Saturday, January 19, 2008

in dreamy-dreamland I was cruisin.

I remember when I was growing up I had a recurring dream that always woke me up. It wasn't really a nightmare, but more of a dream I wished I could've controlled.

It always started out the same way: me struggling to reach for the surface in a clear-blue roaring river. I'd pop to the top, breathe in some fresh air, and realize I'm quickly being taken downstream somewhere. As I looked to where the river was heading, I'd see things from an aerial view somewhere behind me and take in the whole scene. There was a ridiculously high and straight waterfall which I was about to head over, and the landscape beyond stretched out in all different shades of green with a river winding through it, mountains in the background, and the sun setting behind it all. Sort of breathtaking.

Then I'd be back in the viewpoint of a half-drowned kid about to go over a waterfall and I'd sort of launch over the edge, just out past the rest of the falling water. I would try to flail about, grab onto something stable, or even look for something to save myself, but all of my muscles had completely stiffened up. I was stuck there, tumbling through the air in front of a waterfall in a half-fetal position, screaming obscenities through a mouth that wouldn't move.

It was really strange, and I would always wake myself violently, bolting upright in bed and gasping for air before I would hit the water.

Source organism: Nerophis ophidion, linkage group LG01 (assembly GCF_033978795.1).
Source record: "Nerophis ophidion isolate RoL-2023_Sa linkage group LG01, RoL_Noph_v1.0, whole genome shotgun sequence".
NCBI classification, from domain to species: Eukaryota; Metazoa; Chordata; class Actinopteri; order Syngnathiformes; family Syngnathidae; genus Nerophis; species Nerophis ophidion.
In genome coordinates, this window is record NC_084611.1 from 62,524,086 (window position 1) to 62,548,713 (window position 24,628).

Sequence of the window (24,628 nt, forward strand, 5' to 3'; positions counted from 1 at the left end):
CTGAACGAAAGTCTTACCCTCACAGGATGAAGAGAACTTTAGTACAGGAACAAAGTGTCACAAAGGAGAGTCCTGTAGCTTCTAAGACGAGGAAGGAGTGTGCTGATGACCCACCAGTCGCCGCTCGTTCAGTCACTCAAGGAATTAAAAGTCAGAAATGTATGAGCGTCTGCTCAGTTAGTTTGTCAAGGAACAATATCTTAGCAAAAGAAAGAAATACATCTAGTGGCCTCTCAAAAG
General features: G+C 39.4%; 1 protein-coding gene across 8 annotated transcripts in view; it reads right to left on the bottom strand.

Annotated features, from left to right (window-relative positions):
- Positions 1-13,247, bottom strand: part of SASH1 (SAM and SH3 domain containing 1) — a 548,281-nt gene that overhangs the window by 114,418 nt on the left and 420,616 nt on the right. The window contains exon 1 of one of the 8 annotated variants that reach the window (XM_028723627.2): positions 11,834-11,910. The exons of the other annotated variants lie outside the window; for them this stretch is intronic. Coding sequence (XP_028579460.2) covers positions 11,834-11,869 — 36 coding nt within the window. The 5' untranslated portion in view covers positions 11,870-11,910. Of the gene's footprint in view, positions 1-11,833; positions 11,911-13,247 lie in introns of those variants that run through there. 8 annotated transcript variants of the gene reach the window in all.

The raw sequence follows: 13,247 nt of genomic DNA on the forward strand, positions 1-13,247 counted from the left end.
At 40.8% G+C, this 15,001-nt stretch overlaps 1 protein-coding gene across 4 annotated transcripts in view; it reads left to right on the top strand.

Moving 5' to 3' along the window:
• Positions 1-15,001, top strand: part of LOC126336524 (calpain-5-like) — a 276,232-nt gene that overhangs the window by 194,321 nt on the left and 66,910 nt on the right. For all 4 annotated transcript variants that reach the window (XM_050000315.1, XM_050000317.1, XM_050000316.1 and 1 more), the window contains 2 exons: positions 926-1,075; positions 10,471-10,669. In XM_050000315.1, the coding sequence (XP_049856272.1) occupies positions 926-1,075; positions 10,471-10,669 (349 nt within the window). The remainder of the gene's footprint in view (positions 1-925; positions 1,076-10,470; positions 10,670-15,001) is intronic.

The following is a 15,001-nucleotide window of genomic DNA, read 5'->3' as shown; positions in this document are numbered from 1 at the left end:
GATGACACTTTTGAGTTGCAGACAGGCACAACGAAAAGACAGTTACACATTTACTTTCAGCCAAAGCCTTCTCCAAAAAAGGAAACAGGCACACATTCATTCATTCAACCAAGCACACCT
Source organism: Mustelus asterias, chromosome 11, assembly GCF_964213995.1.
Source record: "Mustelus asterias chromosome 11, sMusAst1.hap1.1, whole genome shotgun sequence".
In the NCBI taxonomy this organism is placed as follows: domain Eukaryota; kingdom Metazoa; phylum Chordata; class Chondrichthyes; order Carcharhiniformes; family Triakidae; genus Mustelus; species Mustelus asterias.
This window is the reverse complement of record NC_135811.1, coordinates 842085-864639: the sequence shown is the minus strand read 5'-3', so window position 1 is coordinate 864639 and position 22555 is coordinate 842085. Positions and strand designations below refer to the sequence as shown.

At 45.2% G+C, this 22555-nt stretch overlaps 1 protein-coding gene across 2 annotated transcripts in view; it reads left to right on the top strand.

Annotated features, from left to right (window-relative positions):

I haven't had that one since I was a little kid. The ones I've been having lately have been involving guns, and bad guys, and moral dilemmas. I'm either chasing or being chased. Or we're all in war on a hillside, or in the jungle. Sometimes it's just running through the city. Nondescript, just the blur of storefronts and buildings, trees and fences and crossroads, and the periodic checking over the shoulder.

Though, the other day I had one where I was at a large house in the suburbs with a stone horseshoe driveway. John Cusack came over, (we had plans to go for lunch) but instead of driving he arrived in his new personal helicopter. I was excited. He was excited. He really liked flying his new helicopter.

We took off for lunch, staying above the main roads and obeying all traffic laws. We stopped at stop signs, and waited for a red light to turn green before continuing. Apparently, it was only a private residential helicopter, not a commercial one. According to the FAA, I guess he had to adhere to the rules of the road while flying within city limits. I didn't get to fly it, but it was still fun. We got some sandwiches and had good conversation. John Cusack is a pretty cool guy.

Thursday, January 10, 2008

there's been an accident.

I look down to see a swath across my middle, fluid pouring out like heavy cream onto the stainless steel table below. It spills over the table's edge, down the legs, and gathers in a pool on the tile floor. I watch for a moment, then collect myself, get cleaned up, and go back to the floor.

I started working at a restaurant about a month ago, and I've gotten fairly comfortable there, although I'm definitely still "the New Guy." The people I work with are pretty friendly and it's nice to have some extra cash. The clientèle can be a bit pretentious, but then again, I guess the menu is also.